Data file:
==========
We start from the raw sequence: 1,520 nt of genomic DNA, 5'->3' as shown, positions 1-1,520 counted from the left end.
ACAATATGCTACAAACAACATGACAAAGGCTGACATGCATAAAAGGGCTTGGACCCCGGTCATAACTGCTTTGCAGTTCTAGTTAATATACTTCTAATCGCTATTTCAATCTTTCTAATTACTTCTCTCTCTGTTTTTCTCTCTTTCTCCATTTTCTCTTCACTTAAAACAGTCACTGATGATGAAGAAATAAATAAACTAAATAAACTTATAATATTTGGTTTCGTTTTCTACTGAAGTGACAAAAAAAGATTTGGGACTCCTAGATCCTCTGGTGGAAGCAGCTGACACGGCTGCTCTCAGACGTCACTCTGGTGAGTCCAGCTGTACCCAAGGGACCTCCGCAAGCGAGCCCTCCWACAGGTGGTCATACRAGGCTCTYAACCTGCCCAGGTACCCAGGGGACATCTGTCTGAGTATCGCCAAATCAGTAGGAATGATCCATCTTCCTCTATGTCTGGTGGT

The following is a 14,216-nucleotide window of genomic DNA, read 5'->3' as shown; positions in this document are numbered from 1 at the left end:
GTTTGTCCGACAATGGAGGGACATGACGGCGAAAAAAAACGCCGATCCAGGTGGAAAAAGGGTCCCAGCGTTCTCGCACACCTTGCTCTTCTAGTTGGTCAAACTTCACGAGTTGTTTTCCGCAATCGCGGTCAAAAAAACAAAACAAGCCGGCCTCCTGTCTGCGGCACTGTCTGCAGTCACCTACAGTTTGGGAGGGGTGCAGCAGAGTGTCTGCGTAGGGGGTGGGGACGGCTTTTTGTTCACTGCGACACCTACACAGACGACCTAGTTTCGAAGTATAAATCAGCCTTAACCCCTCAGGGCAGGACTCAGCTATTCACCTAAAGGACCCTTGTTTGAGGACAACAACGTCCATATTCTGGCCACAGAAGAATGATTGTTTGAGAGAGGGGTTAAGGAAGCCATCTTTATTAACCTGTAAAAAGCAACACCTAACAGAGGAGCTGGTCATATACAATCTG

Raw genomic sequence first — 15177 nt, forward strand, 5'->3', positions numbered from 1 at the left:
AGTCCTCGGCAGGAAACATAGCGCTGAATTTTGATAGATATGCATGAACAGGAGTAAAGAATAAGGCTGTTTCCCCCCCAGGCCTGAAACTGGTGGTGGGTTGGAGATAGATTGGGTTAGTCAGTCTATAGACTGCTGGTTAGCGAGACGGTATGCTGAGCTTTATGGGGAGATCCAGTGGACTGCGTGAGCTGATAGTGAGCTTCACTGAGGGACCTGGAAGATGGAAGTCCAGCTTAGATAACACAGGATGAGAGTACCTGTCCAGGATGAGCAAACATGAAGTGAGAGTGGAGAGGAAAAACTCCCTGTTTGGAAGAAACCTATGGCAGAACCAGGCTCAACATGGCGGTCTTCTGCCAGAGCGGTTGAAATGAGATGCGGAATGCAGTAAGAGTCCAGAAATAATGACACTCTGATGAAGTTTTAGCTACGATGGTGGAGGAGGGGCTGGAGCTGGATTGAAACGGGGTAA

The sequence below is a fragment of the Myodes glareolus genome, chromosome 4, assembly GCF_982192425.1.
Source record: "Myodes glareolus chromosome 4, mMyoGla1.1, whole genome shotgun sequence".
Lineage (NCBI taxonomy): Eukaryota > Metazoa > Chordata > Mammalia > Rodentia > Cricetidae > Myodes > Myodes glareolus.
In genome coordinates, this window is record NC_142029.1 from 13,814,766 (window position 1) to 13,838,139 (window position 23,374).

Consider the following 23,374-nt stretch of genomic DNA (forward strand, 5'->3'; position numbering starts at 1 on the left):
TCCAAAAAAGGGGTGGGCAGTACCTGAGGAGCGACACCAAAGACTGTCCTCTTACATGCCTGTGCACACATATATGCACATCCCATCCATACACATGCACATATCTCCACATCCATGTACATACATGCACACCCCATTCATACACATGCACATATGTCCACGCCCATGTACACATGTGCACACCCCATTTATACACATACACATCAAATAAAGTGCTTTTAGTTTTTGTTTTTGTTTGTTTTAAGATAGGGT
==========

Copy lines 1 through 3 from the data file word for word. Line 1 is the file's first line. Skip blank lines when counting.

We start from the raw sequence: 1,520 nt of genomic DNA, 5'->3' as shown, positions 1-1,520 counted from the left end.
ACAATATGCTACAAACAACATGACAAAGGCTGACATGCATAAAAGGGCTTGGACCCCGGTCATAACTGCTTTGCAGTTCTAGTTAATATACTTCTAATCGCTATTTCAATCTTTCTAATTACTTCTCTCTCTGTTTTTCTCTCTTTCTCCATTTTCTCTTCACTTAAAACAGTCACTGATGATGAAGAAATAAATAAACTAAATAAACTTATAATATTTGGTTTCGTTTTCTACTGAAGTGACAAAAAAAGATTTGGGACTCCTAGATCCTCTGGTGGAAGCAGCTGACACGGCTGCTCTCAGACGTCACTCTGGTGAGTCCAGCTGTACCCAAGGGACCTCCGCAAGCGAGCCCTCCWACAGGTGGTCATACRAGGCTCTYAACCTGCCCAGGTACCCAGGGGACATCTGTCTGAGTATCGCCAAATCAGTAGGAATGATCCATCTTCCTCTATGTCTGGTGGT

The following is a 14,216-nucleotide window of genomic DNA, read 5'->3' as shown; positions in this document are numbered from 1 at the left end: